Overkill: art rising from the dead

aurel_schmidt_body_swallows world />Things have gone rather quiet

on the mortality front since queues stretched around the White Cube block in Mason’s Yard for a sight of Damien Hirst’s £50m sculpture For the

We’ve heard less
from the media about that ghoulish reincarnation of Joseph Beuys, Gunther von Hagens, still trotting his plastinated corpses around the globe, and there’s been mercifully little mention of his Russian fellow-ghoul Andrei Molodkin
and his plans to boil down human volunteers into oil. Either the volunteers got cold-pressed feet or Molodkin dropped off the media radar. Either way, it seems to confirm the surmise that economic hardship promotes positive art. Good news for Greece, where we can now look google_ad_client = "ca-pub-3967079123942817"; forward to a revival of the Age of



Meanwhile back in Blighty Charles Saatchi – the former financier of the YBA death merchants who made possible The Impossibility of Death in the Mind of Someone Living – has been bucking the trend with a silly season

exhibition Dead: A Celebration of
Mortality at the Saatchi Gallery, timed to publicise the launch of his book

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of the

same title. Bound like a mini-tombstone between fake marble covers with
incised gold lettering, this tasteful little tome google_ad_slot = "8637400688"; relays a selection of the Evening Standard newspaper columns in which Saatchi has been jotting his weekly musings on life and death in that strangely disjointed style that makes src="//pagead2.googlesyndication.com/pagead/show_ads.js"> you
think of a clerk in a green visor

tapping away at a vintage telegraph machine. Either that or it makes you wonder whether there might not be some connections missing in his brain.

All the

same, he does have a tinder-dry sense of humour (though if he’s advertising for the next Mrs S, ‘DSOH’ may
not be enough to swing it) and


his chapter headings are chuckle-worthy. Some are laugh-out-loud funny in a Seth MacFarlane cartoonish sort of way – ‘Run Over by Your Own Car,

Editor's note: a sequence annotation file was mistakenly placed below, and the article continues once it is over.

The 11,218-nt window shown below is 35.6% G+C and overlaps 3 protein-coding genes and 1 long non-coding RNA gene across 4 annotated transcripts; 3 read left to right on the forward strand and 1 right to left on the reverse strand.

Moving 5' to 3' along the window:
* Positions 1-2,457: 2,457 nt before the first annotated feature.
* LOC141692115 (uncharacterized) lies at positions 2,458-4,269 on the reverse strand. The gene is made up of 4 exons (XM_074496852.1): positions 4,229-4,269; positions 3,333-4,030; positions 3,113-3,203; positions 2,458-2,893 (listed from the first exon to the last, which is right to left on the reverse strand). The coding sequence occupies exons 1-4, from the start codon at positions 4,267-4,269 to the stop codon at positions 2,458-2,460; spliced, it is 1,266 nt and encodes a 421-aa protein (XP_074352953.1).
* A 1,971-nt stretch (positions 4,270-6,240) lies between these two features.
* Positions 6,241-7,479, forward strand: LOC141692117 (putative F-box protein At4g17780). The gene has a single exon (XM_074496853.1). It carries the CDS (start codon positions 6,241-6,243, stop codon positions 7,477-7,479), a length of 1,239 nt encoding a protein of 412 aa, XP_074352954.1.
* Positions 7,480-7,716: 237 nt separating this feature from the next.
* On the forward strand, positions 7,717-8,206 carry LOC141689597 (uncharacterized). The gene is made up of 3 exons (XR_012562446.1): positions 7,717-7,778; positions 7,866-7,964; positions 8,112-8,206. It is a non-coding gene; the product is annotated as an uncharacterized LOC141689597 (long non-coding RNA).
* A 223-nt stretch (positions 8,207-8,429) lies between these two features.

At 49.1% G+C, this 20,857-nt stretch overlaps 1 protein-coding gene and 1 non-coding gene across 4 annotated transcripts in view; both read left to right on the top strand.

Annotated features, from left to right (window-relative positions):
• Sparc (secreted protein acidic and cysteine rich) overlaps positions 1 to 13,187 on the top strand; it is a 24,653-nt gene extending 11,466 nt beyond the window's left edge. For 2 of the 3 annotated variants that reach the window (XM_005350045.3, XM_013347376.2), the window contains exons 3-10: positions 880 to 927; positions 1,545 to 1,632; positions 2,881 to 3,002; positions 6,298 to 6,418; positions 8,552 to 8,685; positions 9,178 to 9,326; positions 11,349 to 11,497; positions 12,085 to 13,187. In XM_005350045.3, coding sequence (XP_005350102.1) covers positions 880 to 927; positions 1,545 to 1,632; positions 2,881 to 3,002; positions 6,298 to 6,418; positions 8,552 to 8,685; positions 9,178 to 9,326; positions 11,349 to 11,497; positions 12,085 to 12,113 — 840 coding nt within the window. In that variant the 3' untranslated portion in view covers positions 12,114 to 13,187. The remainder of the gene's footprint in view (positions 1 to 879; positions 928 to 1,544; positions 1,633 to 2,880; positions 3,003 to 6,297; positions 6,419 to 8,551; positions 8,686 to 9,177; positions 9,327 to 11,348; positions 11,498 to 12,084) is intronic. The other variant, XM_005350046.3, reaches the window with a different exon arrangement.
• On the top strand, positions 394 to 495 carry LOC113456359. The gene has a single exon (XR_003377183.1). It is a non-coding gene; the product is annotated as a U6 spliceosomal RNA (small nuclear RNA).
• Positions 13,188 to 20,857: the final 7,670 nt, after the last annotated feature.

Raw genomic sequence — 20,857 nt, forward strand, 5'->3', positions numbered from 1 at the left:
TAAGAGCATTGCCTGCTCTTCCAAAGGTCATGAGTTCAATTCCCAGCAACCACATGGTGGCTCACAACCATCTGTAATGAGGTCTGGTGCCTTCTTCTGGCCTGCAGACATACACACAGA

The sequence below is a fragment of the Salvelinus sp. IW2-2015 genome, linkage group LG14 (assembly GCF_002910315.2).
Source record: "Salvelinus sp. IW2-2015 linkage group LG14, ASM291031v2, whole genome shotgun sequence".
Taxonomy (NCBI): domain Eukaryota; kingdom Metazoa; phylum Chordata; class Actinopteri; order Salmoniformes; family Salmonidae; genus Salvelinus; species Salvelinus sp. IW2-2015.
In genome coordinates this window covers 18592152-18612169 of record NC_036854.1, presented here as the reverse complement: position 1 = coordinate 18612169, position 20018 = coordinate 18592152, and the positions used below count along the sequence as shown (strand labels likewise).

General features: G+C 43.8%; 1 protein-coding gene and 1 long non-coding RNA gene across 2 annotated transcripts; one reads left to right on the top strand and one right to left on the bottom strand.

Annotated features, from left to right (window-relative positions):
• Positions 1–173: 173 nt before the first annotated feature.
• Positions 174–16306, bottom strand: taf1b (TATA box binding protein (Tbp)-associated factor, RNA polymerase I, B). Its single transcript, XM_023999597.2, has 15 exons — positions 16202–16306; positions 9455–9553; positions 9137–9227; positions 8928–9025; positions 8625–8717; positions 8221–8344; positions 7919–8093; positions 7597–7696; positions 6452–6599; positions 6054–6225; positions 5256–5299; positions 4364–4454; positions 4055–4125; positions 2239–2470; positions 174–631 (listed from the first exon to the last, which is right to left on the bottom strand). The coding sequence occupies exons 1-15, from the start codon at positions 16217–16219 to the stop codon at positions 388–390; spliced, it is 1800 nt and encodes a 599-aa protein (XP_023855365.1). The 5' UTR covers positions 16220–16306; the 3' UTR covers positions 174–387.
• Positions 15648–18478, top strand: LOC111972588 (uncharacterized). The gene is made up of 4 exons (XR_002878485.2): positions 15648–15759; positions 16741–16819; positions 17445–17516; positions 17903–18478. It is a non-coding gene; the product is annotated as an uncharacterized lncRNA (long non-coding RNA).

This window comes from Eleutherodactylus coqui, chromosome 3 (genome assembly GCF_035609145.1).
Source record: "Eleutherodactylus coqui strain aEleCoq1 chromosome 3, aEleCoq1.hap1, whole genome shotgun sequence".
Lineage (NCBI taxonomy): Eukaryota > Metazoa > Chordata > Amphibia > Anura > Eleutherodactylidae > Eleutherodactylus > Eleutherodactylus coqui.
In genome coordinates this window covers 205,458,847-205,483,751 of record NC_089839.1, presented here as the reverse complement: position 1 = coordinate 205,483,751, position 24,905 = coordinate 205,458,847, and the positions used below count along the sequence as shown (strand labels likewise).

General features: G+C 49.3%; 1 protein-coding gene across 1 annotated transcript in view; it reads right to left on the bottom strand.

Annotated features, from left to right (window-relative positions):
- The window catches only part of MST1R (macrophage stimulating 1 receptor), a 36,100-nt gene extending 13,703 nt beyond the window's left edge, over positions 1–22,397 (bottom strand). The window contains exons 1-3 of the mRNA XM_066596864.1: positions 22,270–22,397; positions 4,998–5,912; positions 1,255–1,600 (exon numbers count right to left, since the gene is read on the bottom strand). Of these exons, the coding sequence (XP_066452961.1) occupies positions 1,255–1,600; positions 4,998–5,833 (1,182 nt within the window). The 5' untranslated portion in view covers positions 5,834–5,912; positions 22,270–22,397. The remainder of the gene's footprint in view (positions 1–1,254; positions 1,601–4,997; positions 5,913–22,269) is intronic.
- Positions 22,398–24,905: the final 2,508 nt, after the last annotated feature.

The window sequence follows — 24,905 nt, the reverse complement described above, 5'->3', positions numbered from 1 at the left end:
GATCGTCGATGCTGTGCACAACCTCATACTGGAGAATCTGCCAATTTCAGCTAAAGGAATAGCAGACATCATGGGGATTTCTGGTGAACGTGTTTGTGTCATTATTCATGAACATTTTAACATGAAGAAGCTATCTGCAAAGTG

Driven by Your Own Dog’. Some are on the Goyaesque side of macabre – ‘The Answer to Population Expansion and Food Shortages: Eat Children.’ Some are sensibly practical – ‘If You Want to Murder
Your Spouse, Use Arsenic’
(don’t throttle her in public). Some are Jesuitical – ‘Get to Heaven an Hour before the Devil Knows You’re Dead’ – and src="//pagead2.googlesyndication.com/pagead/show_ads.js"> some //--> disarmingly self-mocking – ‘Are You Being Bored to Death by this Book?’

This is what Saatchi is good at: the attention-grabbing one-liner that sells the product. Like his ES pieces, his exhibition was a string of loosely associated thin google_ad_slot = "6023194682"; ideas. He collects art works like he collects facts, in bulk, and presents them in a similarly disconnected way, without argument. One gallery contained photographs of Russian mafia graves, google_ad_height = 90; a bomb

on Death Row.

One essay in Saatchi’s book tells the


cautionary tale of American news anchor Christine Chubbuck who shot herself on screen in 1974 in protest at her channel’s obsession with gore. There’s only so much death a body


can take. Even Damien Hirst, whose obsession with mortality may
well be genuine, has stopped trying to flog a dead horse – with or without golden hooves – and started looking on the bright side of the life cycle. It began with that hideous series of Fact Paintings (2005-6) painted from photographs google_ad_client = "ca-pub-3967079123942817"; of the caesarian birth of his third son Cyrus //--> and has continued in The Miraculous Journey, the recent sequence of equally hideous bronzes of developing foetuses commissioned as
street furniture by /* xin-1 */ the Qatari Royal Family in the run-up (they hope) to the 2022 Doha World Cup. Ironically, this is one case where funerary monuments to dead Nepalese workers might be more appropriate.

Washed-up celebrity artistes end up in Vegas; washed-up celebrity artists end up in Doha. It’s no coincidence that both are deserts. On home

turf, meanwhile, Hirst is following in the footsteps of his old patron

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Saatchi and seeking a new form of artistic immortality
as /* 9-970x90 */ a philanthropic museum owner. His free gallery in Newport Street, Lambeth, opening google_ad_height = 90; in

Process Overview:

October, is being built

​ to house his morbidly titled Murderme Collection, but its inaugural show will be a life-affirming exhibition of paintings by his old adversary John Hoyland. Cheer, up everyone! There may be

For detailed process, you can “visit here” or contact support@goldenname.com.

life after death.

Laura Gascoigne